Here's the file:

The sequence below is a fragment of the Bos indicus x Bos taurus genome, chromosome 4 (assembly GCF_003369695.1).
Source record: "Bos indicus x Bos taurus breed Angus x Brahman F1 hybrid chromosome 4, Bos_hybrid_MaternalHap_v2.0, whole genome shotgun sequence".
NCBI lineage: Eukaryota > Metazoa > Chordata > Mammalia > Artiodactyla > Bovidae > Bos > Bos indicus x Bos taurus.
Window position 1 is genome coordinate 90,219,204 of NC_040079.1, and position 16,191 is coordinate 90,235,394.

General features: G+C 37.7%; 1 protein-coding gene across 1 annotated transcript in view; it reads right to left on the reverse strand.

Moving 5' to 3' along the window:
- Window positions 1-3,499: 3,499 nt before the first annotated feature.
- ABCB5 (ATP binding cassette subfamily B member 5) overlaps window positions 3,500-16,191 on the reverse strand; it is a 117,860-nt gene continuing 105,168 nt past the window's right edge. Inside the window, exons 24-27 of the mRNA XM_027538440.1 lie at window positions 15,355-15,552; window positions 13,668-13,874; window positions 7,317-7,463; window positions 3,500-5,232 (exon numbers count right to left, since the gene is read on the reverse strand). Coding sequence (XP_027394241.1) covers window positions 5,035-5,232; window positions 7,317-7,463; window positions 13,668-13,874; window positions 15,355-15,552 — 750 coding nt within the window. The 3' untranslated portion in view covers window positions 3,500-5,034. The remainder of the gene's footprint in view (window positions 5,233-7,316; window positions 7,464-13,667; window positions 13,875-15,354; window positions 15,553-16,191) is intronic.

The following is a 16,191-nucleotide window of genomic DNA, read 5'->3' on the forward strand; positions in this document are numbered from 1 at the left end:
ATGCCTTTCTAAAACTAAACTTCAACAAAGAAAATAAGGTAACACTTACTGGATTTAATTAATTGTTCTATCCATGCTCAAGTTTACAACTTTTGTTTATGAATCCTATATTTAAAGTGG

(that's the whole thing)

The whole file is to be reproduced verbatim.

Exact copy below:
The sequence below is a fragment of the Bos indicus x Bos taurus genome, chromosome 4 (assembly GCF_003369695.1).
Source record: "Bos indicus x Bos taurus breed Angus x Brahman F1 hybrid chromosome 4, Bos_hybrid_MaternalHap_v2.0, whole genome shotgun sequence".
NCBI lineage: Eukaryota > Metazoa > Chordata > Mammalia > Artiodactyla > Bovidae > Bos > Bos indicus x Bos taurus.
Window position 1 is genome coordinate 90,219,204 of NC_040079.1, and position 16,191 is coordinate 90,235,394.

General features: G+C 37.7%; 1 protein-coding gene across 1 annotated transcript in view; it reads right to left on the reverse strand.

Moving 5' to 3' along the window:
- Window positions 1-3,499: 3,499 nt before the first annotated feature.
- ABCB5 (ATP binding cassette subfamily B member 5) overlaps window positions 3,500-16,191 on the reverse strand; it is a 117,860-nt gene continuing 105,168 nt past the window's right edge. Inside the window, exons 24-27 of the mRNA XM_027538440.1 lie at window positions 15,355-15,552; window positions 13,668-13,874; window positions 7,317-7,463; window positions 3,500-5,232 (exon numbers count right to left, since the gene is read on the reverse strand). Coding sequence (XP_027394241.1) covers window positions 5,035-5,232; window positions 7,317-7,463; window positions 13,668-13,874; window positions 15,355-15,552 — 750 coding nt within the window. The 3' untranslated portion in view covers window positions 3,500-5,034. The remainder of the gene's footprint in view (window positions 5,233-7,316; window positions 7,464-13,667; window positions 13,875-15,354; window positions 15,553-16,191) is intronic.

The following is a 16,191-nucleotide window of genomic DNA, read 5'->3' on the forward strand; positions in this document are numbered from 1 at the left end:
ATGCCTTTCTAAAACTAAACTTCAACAAAGAAAATAAGGTAACACTTACTGGATTTAATTAATTGTTCTATCCATGCTCAAGTTTACAACTTTTGTTTATGAATCCTATATTTAAAGTGG